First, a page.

The March sun bakes the snow on the picnic table that at storm’s end measured 27 inches.

WEATHER: First it snowed for three days, then the sun came out and drew everyone outdoors for three shimmering days, then the air warmed enough on the first day of spring to wake up the trees, then the clouds moved in along with snow and plummeting temps, and today the sun returned and the temp rebounded to the high 20’s.

HOW’S IT RUNNING? The sap ran on Monday the 20th. We expected the run to choke off Monday night, but it didn’t freeze; the sap ran poorly all night and drizzled all day Tuesday. So far this season there have been no “gusher” runs.

BOILING STATUS: We boiled on Tuesday. On Wednesday we needed to boil for a few hours to finish up. It was the coldest-ever day of boiling (10 F.). While cleaning up at the end of the boil, water and snow on the cement floor froze to a hazardous veneer of ice.



Emma draws syrup into the pail at the finish trough.

The front pan has four divisions called troughs. The sap enters the front pan on one side and works its way back and forth until it reaches the final one, called the finish trough, where a person stands and monitors the density of the sweet (a noun denoting the almost-syrup) and opens a gate valve every few minutes to draw, or drain, the thick-enough-to-be-called-syrup into a pail, in our case a stainless steel pail that holds four gallons.

Every few hours, we switch sides: We reverse the flow of sap in the pans, with a little plugging and unplugging, so that the sap flows into the front pan at the finish trough and works its way back and forth to the new finish trough on the opposite side of the pan.

If the person who is drawing needs help she calls out, “Pail!” Whoever is nearby walks over to the pail, picks it up, and carries it to the dumping station, a tub from which the syrup is pumped through the filter press and into a tank.

Now, fill in the blanks using these vocabulary words:
finish trough
switch sides
dumping station

On Tuesday evening, neighbor L., who walked up for a visit and soon got to work scrubbing, cheerfully responded to A.’s cries of _____ again and again. Pick up, carry, dump; pick up, carry, dump. Then A., who was _______, decided to ___________;. Immediately after a ____ , she filled up the pail again with ________ that was meant to be dumped into the new ____________.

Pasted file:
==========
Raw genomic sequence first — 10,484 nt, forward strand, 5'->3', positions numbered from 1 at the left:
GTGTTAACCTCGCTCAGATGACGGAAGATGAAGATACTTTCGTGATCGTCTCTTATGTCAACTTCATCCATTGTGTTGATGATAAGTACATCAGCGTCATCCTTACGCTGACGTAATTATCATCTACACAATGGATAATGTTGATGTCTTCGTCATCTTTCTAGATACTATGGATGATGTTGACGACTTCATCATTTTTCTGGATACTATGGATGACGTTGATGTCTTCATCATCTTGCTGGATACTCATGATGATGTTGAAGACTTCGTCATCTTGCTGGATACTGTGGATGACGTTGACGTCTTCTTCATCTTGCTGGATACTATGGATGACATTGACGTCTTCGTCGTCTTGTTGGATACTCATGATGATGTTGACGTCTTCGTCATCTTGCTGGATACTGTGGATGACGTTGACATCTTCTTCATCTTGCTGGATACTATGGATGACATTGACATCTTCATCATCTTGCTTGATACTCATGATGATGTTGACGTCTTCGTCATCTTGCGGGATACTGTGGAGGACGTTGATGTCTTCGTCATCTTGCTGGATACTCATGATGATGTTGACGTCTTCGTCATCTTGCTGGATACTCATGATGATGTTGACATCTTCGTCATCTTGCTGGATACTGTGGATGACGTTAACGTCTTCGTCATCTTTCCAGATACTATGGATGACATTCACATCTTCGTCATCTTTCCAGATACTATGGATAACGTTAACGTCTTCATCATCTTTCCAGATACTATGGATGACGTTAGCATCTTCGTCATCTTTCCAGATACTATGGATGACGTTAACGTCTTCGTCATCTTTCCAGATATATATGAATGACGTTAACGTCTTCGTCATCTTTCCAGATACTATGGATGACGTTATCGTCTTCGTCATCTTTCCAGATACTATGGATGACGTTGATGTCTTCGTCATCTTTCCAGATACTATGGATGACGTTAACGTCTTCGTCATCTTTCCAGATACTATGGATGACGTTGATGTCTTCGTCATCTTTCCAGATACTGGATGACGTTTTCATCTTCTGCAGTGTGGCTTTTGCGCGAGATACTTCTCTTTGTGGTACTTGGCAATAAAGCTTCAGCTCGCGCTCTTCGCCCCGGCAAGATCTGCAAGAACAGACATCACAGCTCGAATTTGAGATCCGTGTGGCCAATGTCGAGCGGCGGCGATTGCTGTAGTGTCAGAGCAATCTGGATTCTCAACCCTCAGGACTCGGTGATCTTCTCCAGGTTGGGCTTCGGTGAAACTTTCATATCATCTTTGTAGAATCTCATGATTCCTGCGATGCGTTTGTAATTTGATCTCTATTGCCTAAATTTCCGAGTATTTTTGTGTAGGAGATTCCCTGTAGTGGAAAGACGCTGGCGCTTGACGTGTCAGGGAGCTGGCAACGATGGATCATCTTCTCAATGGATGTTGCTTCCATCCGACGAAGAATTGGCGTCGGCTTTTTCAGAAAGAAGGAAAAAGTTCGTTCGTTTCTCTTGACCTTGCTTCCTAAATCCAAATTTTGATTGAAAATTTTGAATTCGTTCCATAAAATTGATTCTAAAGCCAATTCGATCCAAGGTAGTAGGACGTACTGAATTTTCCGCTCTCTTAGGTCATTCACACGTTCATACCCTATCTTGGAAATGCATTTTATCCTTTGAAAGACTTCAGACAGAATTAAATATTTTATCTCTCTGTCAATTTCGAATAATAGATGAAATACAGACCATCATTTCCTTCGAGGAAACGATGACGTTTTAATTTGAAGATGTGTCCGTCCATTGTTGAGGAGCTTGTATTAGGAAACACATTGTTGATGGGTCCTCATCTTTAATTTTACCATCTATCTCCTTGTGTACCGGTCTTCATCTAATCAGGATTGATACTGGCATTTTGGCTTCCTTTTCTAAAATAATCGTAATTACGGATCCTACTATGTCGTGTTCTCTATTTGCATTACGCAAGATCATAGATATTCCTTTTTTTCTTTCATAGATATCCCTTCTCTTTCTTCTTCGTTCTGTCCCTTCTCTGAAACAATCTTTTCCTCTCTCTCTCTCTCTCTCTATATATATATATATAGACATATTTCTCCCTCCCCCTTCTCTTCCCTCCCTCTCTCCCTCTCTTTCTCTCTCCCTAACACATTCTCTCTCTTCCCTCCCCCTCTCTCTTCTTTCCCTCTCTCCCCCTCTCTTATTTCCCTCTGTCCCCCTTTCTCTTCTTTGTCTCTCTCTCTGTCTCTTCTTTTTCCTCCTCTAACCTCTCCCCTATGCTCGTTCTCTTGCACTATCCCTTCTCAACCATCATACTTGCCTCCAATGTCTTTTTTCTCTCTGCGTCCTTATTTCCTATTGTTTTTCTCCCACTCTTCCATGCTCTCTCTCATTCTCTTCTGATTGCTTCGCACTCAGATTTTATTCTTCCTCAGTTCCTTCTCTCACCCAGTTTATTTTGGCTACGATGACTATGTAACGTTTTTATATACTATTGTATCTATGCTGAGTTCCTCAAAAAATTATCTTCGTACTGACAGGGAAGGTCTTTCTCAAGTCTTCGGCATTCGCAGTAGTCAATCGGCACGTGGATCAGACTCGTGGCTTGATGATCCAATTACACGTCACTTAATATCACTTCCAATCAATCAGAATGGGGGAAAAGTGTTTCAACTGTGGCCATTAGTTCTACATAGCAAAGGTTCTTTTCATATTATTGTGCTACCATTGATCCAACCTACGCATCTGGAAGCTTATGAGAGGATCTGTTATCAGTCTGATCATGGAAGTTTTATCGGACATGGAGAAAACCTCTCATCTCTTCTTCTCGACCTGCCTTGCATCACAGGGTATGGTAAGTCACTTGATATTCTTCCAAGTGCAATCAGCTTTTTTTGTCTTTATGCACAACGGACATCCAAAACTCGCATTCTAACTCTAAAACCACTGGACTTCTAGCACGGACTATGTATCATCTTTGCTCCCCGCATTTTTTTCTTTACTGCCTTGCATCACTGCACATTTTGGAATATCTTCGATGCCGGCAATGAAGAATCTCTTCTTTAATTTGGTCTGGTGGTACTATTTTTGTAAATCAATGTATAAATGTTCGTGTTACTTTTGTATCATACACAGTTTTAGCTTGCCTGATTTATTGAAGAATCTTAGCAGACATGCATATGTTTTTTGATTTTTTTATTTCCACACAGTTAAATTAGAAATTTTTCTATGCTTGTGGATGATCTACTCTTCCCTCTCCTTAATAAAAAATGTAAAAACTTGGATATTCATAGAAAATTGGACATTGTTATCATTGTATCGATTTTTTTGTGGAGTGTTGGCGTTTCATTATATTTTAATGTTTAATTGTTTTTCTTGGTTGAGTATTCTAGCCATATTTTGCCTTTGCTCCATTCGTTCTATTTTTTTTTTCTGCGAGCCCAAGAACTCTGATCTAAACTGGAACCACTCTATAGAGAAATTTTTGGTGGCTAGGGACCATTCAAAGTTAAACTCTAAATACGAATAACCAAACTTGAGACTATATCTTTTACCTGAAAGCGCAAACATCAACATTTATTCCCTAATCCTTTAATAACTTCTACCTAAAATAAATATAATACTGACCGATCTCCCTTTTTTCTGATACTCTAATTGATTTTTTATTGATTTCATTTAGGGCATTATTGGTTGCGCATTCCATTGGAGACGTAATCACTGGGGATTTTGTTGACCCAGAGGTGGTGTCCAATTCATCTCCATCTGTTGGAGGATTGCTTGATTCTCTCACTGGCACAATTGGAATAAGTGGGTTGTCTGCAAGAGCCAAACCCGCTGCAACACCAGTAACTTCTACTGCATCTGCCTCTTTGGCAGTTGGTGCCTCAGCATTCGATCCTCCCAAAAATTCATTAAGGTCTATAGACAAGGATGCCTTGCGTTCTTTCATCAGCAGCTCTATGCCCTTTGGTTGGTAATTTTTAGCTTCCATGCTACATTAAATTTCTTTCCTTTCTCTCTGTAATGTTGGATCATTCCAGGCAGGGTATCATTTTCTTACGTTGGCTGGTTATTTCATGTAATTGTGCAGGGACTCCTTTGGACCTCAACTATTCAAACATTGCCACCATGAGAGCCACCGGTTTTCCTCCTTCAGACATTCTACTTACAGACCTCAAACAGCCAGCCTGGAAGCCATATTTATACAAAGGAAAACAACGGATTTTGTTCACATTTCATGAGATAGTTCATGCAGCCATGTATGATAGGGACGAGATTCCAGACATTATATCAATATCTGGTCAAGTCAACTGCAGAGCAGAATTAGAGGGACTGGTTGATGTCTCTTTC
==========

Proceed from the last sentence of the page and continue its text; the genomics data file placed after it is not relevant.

A. plugged this, unplugged that, picked up the scoop and hydrometer and walked around to the other side where she plugged off the new ___________ and scooped as much sap out of it as she dared without risking burning the pan. Meanwhile, L. picked up the pail of ______ and did what she always did: Pick up, carry, dump. Only this time the pail was supposed to be dumped into the new ___________, not the ______________ where, if pumped into the tank, the ______ would ruin the density of the evening’s syrup.

When A. discovered the _______ in the _______________, Chief of Operations called out to J. to quickly loop it back into a bucket before it got pumped. Phew, that was a close one.

L. said in her bright manner, “If my grandfather were here he would say what he often said to us grandchildren when we were little, ‘If you do that, your name will be M.U.D.'”

No mud here.

A mere two hours later during clean-up, A. gave the go-ahead to the crew to change the papers in the filter press. Goo and gunk oozed out of every plate all over the floor and under fingernails, mucking up the all-important holes in the plates. If they had just waited until morning, the niter goo would have consolidated.

A.’s name was M.U.D.



QUOTE OF THE DAY, uttered by an amused visitor, “So the sap runs through a state-of-the-art tubing system and reverse osmosis machine and it ends up in a PAIL?”


Falls Brook ice hooves




3 thoughts on “March, Round Two

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